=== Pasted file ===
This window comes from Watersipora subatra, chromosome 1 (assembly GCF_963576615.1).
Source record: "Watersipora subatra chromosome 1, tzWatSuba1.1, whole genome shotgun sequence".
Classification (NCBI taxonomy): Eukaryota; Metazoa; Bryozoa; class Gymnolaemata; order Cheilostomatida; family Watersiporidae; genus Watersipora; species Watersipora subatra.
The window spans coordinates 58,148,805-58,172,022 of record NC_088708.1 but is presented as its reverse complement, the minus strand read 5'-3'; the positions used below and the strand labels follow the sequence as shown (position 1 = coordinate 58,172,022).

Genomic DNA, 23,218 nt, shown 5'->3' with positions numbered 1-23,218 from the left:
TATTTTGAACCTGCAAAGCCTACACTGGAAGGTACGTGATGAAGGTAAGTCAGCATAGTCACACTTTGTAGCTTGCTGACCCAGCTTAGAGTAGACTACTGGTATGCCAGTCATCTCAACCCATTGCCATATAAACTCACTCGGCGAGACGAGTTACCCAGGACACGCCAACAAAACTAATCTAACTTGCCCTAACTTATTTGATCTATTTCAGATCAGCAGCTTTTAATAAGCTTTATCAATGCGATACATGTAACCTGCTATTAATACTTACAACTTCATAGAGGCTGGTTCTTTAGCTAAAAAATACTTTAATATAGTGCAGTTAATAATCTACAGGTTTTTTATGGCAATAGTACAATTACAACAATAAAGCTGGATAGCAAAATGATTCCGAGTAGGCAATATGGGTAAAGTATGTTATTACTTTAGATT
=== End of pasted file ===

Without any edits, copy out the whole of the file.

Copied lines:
This window comes from Watersipora subatra, chromosome 1 (assembly GCF_963576615.1).
Source record: "Watersipora subatra chromosome 1, tzWatSuba1.1, whole genome shotgun sequence".
Classification (NCBI taxonomy): Eukaryota; Metazoa; Bryozoa; class Gymnolaemata; order Cheilostomatida; family Watersiporidae; genus Watersipora; species Watersipora subatra.
The window spans coordinates 58,148,805-58,172,022 of record NC_088708.1 but is presented as its reverse complement, the minus strand read 5'-3'; the positions used below and the strand labels follow the sequence as shown (position 1 = coordinate 58,172,022).

Genomic DNA, 23,218 nt, shown 5'->3' with positions numbered 1-23,218 from the left:
TATTTTGAACCTGCAAAGCCTACACTGGAAGGTACGTGATGAAGGTAAGTCAGCATAGTCACACTTTGTAGCTTGCTGACCCAGCTTAGAGTAGACTACTGGTATGCCAGTCATCTCAACCCATTGCCATATAAACTCACTCGGCGAGACGAGTTACCCAGGACACGCCAACAAAACTAATCTAACTTGCCCTAACTTATTTGATCTATTTCAGATCAGCAGCTTTTAATAAGCTTTATCAATGCGATACATGTAACCTGCTATTAATACTTACAACTTCATAGAGGCTGGTTCTTTAGCTAAAAAATACTTTAATATAGTGCAGTTAATAATCTACAGGTTTTTTATGGCAATAGTACAATTACAACAATAAAGCTGGATAGCAAAATGATTCCGAGTAGGCAATATGGGTAAAGTATGTTATTACTTTAGATT